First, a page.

A casual examination of all affidavits reveals antipathy, hostility and anger, as well as concern for the welfare of the children sufficient to clearly raise issues of fact. If the responsive affidavits are considered, there is no question but that summary judgment should not have been granted. See the excellent review and analysis of summary judgment by Justice Brown in Colorado National Bank v. Miles, Wyo., 711 P.2d 390 (1985). Garner v. Hickman, Wyo., 709 P.2d 407 (1985). See also an extended and detailed analysis, Schwarzer, Summary Judgment under the Federal Rules: Defining Genuine Issues of Material Fact, 99 F.R.D. 465.

Issues Involved

The issues raised in the brief by Susan Chabak include the service versus filing of responsive affidavits under Rule 56(c), W.R.C.P., and a substantive issue as to the propriety of the entry of summary judgment in this case. David Nation views the case in the context that the affidavits were not properly filed in order to be considered by the court and in absence thereof no factual issue existed militating against entry of the summary judgment to award grandparent visitation in Oklahoma of one month each summer.

We view those issues raised at this stage to be definable as the following:

(1) Propriety of the trial court's rejection of affidavits that had been served but not filed on the day prior to the hearing under the purview of Rule 56(c).

(2) Propriety of the entry of the order by summary judgment for grandparental visitation in the context of the record and evidence, and the sufficiency of the order itself as compliance with the grandparent visitation statute, § 20-2-113, W.S.1977, 1985 Cum.Supp.

(3) Jurisdictional status of the present proceeding in utilization of the divorce action file to issue the grandparent visitation order.

The initial issue requires this court to determine whether the affidavits prepared in support of the position of the mother should have been considered to be properly before the trial court and, if considered, then sufficient to raise issues of fact requiring trial disposition rather than the default-status summary judgment.

Before addressing that dispositive issue, another disturbing question is to be seen in the record before us. The litigative justification for a pre-assigned hearing date and then filing the motion for summary judgment on the very last pre-ten-day notice time is not discernable. It has been said many times that procedure under the present rules should not be trial by ambush. Whitaker v. Coleman, 115 F.2d 305 (5th Cir.1940). Suffice it to suggest that if in reality the ten-day notice time is unfairly used, then the discretional capacity of the trial court either under Rule 56 or the general law of continuances, is severely confined. If this practice is to be followed in general, then this court may be faced with rule amendment as preferable to individual case review by appeal. We invite attention to Art. 5, § 2 of the Wyoming Constitution and § 5-2-118, W.S.1977. 5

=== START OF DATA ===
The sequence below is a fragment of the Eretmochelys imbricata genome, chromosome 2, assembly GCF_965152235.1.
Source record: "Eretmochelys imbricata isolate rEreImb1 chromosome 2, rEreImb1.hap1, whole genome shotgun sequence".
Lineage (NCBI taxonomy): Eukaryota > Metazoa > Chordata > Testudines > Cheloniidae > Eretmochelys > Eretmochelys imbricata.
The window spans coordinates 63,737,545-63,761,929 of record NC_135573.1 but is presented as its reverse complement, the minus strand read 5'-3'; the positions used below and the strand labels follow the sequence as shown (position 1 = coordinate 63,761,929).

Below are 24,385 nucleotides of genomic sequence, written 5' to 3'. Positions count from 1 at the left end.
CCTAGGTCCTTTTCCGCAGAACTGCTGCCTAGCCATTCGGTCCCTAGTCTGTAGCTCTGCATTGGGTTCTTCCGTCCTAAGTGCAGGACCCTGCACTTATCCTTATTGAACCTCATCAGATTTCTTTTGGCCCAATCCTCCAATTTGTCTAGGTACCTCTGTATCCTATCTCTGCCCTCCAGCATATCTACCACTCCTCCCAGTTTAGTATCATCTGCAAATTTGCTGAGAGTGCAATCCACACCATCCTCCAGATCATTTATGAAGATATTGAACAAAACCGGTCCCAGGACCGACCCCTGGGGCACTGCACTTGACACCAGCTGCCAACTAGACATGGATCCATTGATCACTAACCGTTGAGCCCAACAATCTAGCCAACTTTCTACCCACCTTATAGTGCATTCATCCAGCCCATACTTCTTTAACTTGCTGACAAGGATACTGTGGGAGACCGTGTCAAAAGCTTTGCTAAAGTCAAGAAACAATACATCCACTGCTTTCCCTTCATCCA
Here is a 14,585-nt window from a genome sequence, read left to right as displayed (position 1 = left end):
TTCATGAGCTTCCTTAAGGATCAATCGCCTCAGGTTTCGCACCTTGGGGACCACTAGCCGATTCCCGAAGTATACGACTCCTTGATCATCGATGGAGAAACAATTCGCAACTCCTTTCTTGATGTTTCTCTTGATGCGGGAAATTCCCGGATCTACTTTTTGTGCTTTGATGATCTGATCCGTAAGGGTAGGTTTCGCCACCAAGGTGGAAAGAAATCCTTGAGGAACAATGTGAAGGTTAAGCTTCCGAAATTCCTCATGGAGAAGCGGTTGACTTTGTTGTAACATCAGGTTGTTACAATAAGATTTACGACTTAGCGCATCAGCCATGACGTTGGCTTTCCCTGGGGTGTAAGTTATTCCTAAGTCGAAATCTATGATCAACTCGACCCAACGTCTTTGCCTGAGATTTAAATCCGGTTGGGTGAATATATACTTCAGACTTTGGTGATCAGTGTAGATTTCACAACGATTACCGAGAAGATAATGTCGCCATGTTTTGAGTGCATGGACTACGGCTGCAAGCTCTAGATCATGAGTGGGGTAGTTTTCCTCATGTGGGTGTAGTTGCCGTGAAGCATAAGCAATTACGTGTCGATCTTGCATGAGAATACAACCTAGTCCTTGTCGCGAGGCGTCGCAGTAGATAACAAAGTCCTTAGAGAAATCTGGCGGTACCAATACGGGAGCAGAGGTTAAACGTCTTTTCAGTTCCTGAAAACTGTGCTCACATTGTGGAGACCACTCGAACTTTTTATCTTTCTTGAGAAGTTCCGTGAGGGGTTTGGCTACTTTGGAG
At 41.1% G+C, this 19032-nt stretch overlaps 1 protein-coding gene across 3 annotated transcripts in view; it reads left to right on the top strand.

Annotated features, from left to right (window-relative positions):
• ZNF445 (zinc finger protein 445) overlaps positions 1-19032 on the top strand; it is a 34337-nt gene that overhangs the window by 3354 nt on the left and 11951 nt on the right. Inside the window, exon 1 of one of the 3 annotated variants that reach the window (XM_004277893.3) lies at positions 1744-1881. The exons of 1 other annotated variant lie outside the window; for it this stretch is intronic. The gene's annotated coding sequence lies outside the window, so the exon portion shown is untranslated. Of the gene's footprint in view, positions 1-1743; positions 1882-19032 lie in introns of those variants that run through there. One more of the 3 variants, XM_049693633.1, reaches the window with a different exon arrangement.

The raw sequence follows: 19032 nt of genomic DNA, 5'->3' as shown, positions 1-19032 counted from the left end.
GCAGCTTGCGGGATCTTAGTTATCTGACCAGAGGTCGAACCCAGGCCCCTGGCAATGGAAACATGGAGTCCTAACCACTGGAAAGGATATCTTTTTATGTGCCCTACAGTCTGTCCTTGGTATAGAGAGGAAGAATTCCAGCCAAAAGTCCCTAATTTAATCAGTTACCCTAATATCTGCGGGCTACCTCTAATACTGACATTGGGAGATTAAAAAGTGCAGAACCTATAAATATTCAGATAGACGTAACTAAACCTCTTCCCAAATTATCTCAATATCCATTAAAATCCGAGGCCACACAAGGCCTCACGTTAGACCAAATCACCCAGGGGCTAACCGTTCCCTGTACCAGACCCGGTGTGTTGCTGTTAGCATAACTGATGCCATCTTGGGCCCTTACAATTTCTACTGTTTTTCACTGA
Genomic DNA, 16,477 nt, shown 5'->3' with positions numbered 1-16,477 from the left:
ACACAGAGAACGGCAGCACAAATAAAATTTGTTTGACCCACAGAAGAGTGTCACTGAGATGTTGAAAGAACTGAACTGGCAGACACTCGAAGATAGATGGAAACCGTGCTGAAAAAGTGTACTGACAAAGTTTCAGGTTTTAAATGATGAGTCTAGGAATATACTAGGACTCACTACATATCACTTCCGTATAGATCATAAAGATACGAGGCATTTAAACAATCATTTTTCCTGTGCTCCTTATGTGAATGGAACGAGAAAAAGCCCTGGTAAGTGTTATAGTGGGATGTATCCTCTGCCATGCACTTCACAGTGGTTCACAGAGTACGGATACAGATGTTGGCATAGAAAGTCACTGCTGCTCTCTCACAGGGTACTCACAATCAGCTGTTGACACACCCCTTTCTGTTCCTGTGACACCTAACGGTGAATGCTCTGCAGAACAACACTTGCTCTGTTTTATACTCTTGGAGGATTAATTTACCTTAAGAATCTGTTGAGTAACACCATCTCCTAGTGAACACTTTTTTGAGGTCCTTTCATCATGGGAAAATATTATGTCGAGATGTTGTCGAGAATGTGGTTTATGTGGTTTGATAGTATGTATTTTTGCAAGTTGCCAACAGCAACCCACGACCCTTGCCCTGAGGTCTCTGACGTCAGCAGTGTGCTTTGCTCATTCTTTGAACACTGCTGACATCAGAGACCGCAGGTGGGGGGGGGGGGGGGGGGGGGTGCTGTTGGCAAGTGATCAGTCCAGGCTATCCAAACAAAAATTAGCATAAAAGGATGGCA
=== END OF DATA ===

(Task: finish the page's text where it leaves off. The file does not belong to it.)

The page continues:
In any event, this court would observe that, whenever this type of practice is utilized, the trial court should liberally vacate the setting upon motion of the opposing party to permit that party to meet the facts presented in the affidavits, and especially so in a major case or where both counsel and his client are out of town or out of state resulting in difficulty in communicating, preparing and serving responses.


Filing Versus Service of Responsive Affidavits Under Rule 56(c)

Rule 56(c), W.R.C.P., (identical to the federal rule), provides:

"The motion shall be served at least 10 days before the time fixed for the hearing. The adverse party prior to the day of hearing may serve opposing affidavits. * * * "

The traverse by the mother to the motion for summary judgment stated:

"1. THAT as more fully set forth in the affidavits filed by the Plaintiff Susan Chabak in opposition to the Defendant's Motion for Summary Judgment, there exist material issues of fact as to all matters affecting the propriety of the Court granting the relief requested in the Defendant's Motion for Grandparent's Visitation Rights.

"2. THAT the Summary Judgment procedure is not intended to be a substitute for trial, and inter alia, the Defendant's motion would require that the Court find, after an adversary proceeding, that visitation, as requested in the said motion, is in the best interests of the parties' minor children.

"3. THAT the Defendant's deadline for responding to discovery motions made by the Plaintiff is within two or three days of the schedule motion hearing on the Defendant's Summary Judgment Motion, and counsel would not be satisfied that this discovery would be complete as of the 30th day of May, 1985."

The trial-process problem had been appropriately raised by the mother,...